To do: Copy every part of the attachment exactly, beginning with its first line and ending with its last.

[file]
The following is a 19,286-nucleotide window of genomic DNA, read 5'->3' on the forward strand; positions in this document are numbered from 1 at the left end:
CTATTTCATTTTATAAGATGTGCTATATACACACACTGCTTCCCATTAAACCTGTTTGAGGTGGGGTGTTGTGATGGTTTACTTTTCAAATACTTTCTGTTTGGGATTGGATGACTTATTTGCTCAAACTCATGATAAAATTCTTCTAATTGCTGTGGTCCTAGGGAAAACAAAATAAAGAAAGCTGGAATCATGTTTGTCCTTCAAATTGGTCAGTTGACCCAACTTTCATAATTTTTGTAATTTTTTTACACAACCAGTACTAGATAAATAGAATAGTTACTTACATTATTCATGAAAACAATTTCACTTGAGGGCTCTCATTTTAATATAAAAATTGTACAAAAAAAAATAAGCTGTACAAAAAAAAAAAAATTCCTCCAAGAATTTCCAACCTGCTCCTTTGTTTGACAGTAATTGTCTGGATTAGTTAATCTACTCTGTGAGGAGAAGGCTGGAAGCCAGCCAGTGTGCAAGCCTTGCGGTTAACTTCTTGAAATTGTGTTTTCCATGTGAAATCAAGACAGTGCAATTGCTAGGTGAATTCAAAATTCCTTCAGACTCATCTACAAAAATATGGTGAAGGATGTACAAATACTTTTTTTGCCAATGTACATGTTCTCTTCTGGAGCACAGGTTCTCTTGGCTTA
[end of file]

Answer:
The following is a 19,286-nucleotide window of genomic DNA, read 5'->3' on the forward strand; positions in this document are numbered from 1 at the left end:
CTATTTCATTTTATAAGATGTGCTATATACACACACTGCTTCCCATTAAACCTGTTTGAGGTGGGGTGTTGTGATGGTTTACTTTTCAAATACTTTCTGTTTGGGATTGGATGACTTATTTGCTCAAACTCATGATAAAATTCTTCTAATTGCTGTGGTCCTAGGGAAAACAAAATAAAGAAAGCTGGAATCATGTTTGTCCTTCAAATTGGTCAGTTGACCCAACTTTCATAATTTTTGTAATTTTTTTACACAACCAGTACTAGATAAATAGAATAGTTACTTACATTATTCATGAAAACAATTTCACTTGAGGGCTCTCATTTTAATATAAAAATTGTACAAAAAAAAATAAGCTGTACAAAAAAAAAAAAATTCCTCCAAGAATTTCCAACCTGCTCCTTTGTTTGACAGTAATTGTCTGGATTAGTTAATCTACTCTGTGAGGAGAAGGCTGGAAGCCAGCCAGTGTGCAAGCCTTGCGGTTAACTTCTTGAAATTGTGTTTTCCATGTGAAATCAAGACAGTGCAATTGCTAGGTGAATTCAAAATTCCTTCAGACTCATCTACAAAAATATGGTGAAGGATGTACAAATACTTTTTTTGCCAATGTACATGTTCTCTTCTGGAGCACAGGTTCTCTTGGCTTA